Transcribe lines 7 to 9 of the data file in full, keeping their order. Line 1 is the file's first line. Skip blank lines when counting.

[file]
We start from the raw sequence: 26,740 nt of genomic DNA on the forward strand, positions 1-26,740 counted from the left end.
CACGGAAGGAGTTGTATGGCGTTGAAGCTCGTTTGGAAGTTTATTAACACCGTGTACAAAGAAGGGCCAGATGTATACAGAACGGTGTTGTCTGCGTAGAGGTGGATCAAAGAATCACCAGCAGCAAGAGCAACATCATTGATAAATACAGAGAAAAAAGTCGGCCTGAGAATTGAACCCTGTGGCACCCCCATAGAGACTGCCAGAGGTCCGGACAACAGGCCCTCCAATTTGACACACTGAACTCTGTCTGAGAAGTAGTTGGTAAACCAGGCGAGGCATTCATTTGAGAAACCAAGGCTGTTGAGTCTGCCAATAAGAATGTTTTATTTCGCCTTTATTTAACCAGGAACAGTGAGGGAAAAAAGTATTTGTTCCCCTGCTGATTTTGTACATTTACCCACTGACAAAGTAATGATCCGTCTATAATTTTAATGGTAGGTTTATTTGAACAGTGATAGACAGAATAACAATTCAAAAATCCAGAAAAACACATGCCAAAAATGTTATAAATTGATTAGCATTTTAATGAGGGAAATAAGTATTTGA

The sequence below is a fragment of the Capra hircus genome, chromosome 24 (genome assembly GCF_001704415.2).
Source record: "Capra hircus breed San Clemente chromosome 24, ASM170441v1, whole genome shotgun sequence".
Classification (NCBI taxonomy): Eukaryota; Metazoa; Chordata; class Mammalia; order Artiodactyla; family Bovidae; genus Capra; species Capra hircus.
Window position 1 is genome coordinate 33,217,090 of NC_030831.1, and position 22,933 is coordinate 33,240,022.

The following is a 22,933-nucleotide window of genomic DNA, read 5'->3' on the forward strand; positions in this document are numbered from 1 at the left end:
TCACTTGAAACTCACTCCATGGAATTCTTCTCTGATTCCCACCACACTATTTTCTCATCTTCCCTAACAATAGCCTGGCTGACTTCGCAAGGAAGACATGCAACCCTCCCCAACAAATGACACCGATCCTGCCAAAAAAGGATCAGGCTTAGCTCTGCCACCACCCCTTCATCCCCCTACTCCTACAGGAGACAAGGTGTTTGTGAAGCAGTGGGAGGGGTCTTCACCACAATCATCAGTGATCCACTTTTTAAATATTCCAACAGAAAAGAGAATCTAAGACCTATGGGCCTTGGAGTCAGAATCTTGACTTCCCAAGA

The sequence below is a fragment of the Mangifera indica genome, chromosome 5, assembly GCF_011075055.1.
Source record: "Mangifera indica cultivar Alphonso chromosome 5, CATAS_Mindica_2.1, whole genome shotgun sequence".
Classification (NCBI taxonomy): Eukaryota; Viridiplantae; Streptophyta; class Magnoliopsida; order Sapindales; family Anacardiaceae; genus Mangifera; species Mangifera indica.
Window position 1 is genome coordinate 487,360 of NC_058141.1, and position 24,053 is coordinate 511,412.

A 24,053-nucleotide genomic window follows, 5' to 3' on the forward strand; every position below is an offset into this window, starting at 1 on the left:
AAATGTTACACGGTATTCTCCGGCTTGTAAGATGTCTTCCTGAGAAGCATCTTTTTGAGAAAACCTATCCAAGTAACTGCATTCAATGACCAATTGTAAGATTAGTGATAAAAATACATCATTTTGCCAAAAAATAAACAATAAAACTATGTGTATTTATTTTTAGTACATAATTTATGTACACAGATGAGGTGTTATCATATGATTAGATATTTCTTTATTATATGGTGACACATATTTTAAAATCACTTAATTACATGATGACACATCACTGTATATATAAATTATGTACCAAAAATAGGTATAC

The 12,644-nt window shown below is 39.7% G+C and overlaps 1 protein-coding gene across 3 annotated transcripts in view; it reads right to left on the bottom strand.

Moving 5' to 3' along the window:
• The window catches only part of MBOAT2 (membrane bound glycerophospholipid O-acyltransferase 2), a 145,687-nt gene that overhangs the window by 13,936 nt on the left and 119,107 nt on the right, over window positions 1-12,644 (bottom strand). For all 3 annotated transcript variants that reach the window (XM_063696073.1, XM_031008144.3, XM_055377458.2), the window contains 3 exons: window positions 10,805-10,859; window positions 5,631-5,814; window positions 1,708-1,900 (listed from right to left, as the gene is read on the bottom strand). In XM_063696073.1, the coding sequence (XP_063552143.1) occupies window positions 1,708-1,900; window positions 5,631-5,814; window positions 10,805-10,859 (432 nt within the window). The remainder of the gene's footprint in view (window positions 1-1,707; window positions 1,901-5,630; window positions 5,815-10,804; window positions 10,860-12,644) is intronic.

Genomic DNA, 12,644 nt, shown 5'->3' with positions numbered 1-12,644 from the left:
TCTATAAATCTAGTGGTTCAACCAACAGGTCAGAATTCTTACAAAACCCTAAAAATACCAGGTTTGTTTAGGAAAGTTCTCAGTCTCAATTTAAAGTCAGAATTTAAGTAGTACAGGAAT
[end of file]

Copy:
The following is a 22,933-nucleotide window of genomic DNA, read 5'->3' on the forward strand; positions in this document are numbered from 1 at the left end:
TCACTTGAAACTCACTCCATGGAATTCTTCTCTGATTCCCACCACACTATTTTCTCATCTTCCCTAACAATAGCCTGGCTGACTTCGCAAGGAAGACATGCAACCCTCCCCAACAAATGACACCGATCCTGCCAAAAAAGGATCAGGCTTAGCTCTGCCACCACCCCTTCATCCCCCTACTCCTACAGGAGACAAGGTGTTTGTGAAGCAGTGGGAGGGGTCTTCACCACAATCATCAGTGATCCACTTTTTAAATATTCCAACAGAAAAGAGAATCTAAGACCTATGGGCCTTGGAGTCAGAATCTTGACTTCCCAAGA

The sequence below is a fragment of the Mangifera indica genome, chromosome 5, assembly GCF_011075055.1.